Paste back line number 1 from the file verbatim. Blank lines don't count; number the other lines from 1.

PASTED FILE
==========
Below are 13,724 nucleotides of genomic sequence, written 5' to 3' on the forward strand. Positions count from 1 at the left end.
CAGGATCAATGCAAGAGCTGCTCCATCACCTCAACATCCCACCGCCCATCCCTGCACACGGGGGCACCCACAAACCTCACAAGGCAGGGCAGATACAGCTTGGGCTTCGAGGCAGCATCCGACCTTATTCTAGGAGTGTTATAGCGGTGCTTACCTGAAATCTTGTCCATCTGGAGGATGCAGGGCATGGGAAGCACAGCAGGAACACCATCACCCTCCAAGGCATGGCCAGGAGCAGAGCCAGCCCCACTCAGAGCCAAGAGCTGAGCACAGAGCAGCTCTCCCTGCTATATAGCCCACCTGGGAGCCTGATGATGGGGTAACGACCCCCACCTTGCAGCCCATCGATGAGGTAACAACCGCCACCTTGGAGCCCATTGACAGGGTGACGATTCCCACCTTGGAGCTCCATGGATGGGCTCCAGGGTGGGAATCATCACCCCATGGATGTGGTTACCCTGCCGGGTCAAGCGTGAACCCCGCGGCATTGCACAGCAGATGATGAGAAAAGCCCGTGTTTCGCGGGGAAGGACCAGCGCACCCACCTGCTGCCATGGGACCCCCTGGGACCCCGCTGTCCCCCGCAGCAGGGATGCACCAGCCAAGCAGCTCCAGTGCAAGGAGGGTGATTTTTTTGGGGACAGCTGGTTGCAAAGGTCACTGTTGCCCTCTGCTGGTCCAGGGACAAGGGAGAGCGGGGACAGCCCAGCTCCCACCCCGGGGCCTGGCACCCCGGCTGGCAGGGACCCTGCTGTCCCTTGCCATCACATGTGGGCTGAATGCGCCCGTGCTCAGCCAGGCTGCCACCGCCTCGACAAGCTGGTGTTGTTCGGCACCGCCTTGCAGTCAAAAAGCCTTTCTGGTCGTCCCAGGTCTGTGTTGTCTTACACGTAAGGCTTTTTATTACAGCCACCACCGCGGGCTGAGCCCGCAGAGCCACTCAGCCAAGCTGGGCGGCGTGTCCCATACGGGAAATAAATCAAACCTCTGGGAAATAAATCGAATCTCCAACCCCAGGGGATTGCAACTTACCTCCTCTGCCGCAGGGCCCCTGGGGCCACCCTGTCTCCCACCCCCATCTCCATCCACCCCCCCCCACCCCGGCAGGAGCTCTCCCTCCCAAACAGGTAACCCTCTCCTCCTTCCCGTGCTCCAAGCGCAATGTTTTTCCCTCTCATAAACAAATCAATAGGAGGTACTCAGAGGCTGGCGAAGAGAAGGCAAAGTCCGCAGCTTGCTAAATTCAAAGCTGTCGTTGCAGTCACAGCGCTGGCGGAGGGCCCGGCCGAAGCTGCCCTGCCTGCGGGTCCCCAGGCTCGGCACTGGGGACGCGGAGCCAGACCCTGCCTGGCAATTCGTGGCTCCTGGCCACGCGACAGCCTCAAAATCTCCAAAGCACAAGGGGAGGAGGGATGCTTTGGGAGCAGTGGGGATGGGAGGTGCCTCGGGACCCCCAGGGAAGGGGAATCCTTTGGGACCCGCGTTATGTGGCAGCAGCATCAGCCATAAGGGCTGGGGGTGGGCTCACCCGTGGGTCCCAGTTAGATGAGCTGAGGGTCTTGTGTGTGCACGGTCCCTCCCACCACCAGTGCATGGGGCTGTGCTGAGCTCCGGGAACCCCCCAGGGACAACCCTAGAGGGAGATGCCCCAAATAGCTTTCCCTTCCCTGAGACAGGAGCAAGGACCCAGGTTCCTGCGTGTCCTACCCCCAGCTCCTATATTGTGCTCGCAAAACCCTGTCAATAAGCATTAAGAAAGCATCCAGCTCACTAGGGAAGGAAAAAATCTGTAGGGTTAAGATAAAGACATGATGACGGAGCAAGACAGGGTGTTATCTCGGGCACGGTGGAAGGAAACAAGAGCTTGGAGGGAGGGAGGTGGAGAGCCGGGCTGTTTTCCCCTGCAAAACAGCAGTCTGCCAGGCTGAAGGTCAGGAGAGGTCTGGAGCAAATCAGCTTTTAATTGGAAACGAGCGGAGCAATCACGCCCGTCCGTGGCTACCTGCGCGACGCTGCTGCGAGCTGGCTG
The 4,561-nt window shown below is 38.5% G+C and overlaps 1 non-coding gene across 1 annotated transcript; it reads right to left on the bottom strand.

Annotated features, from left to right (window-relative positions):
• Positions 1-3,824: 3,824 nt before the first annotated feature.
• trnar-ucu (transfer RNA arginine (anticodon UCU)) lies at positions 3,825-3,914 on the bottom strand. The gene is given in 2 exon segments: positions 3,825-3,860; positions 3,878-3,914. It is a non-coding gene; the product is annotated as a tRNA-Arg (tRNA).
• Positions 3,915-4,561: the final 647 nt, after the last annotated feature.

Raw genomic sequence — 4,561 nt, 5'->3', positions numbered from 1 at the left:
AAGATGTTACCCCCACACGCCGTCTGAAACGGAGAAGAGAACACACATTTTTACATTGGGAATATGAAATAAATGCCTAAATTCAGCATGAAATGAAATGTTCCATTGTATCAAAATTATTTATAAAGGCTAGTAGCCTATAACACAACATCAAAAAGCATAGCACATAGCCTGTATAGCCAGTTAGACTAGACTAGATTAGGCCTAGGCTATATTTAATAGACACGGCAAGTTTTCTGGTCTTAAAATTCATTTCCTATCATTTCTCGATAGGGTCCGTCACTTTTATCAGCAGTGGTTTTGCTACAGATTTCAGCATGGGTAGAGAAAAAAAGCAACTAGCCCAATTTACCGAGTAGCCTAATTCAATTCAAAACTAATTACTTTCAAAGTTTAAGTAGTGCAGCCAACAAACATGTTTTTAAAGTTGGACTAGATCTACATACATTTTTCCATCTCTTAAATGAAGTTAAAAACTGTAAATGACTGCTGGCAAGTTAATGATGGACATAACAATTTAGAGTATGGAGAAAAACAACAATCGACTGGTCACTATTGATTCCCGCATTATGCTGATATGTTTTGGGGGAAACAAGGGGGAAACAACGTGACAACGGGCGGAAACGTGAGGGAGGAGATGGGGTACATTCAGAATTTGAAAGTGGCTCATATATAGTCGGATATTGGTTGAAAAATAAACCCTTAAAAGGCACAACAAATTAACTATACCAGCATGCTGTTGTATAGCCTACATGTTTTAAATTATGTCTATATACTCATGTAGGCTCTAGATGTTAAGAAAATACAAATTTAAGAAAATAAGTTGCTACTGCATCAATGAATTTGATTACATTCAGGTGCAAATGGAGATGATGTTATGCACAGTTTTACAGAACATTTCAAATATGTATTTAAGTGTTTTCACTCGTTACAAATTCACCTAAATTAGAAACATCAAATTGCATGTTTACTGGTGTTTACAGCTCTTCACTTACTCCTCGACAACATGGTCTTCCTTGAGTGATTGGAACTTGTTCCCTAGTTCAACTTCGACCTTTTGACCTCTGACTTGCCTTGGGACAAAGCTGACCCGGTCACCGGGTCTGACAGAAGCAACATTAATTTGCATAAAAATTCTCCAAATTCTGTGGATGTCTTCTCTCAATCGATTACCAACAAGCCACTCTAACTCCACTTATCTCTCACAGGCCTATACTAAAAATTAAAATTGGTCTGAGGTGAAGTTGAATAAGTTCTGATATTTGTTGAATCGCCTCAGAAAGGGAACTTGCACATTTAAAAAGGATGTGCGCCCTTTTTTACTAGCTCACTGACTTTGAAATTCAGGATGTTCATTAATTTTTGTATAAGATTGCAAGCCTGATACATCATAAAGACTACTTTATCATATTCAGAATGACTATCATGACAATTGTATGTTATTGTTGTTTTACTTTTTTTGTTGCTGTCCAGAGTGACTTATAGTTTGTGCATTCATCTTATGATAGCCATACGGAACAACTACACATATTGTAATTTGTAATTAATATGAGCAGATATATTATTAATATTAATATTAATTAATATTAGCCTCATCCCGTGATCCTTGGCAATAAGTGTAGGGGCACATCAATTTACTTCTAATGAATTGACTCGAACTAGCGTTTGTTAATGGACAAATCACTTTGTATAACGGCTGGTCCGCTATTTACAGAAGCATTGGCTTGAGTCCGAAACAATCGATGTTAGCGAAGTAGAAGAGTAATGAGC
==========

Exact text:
Below are 13,724 nucleotides of genomic sequence, written 5' to 3' on the forward strand. Positions count from 1 at the left end.